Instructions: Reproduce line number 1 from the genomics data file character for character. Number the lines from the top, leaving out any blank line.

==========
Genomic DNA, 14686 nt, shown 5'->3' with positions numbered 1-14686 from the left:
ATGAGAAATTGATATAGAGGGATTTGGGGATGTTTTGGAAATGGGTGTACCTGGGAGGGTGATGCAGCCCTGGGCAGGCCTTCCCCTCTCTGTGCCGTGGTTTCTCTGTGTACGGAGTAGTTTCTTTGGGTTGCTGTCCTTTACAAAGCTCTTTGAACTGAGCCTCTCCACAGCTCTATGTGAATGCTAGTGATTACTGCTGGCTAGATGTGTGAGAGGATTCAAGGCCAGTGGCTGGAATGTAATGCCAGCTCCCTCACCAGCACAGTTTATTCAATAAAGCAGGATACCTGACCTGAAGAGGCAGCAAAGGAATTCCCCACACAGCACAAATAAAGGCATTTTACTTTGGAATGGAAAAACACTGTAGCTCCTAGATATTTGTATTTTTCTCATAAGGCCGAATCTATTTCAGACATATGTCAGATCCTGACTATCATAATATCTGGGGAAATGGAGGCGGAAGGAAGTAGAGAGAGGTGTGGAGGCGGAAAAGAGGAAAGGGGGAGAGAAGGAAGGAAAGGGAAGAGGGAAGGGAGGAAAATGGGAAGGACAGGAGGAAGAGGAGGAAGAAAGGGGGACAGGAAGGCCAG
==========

Genomic DNA, 14686 nt, shown 5'->3' with positions numbered 1-14686 from the left: